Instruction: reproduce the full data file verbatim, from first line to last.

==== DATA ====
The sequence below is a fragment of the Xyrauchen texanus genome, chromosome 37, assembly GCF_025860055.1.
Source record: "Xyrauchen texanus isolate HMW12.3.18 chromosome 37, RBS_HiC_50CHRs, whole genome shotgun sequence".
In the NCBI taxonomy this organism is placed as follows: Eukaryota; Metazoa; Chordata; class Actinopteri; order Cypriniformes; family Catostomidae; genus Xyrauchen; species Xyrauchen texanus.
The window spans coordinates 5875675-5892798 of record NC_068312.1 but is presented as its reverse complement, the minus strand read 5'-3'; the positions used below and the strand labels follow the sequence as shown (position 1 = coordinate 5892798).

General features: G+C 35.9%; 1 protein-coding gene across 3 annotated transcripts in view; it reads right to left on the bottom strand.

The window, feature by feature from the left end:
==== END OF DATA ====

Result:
The sequence below is a fragment of the Xyrauchen texanus genome, chromosome 37, assembly GCF_025860055.1.
Source record: "Xyrauchen texanus isolate HMW12.3.18 chromosome 37, RBS_HiC_50CHRs, whole genome shotgun sequence".
In the NCBI taxonomy this organism is placed as follows: Eukaryota; Metazoa; Chordata; class Actinopteri; order Cypriniformes; family Catostomidae; genus Xyrauchen; species Xyrauchen texanus.
The window spans coordinates 5875675-5892798 of record NC_068312.1 but is presented as its reverse complement, the minus strand read 5'-3'; the positions used below and the strand labels follow the sequence as shown (position 1 = coordinate 5892798).

General features: G+C 35.9%; 1 protein-coding gene across 3 annotated transcripts in view; it reads right to left on the bottom strand.

The window, feature by feature from the left end: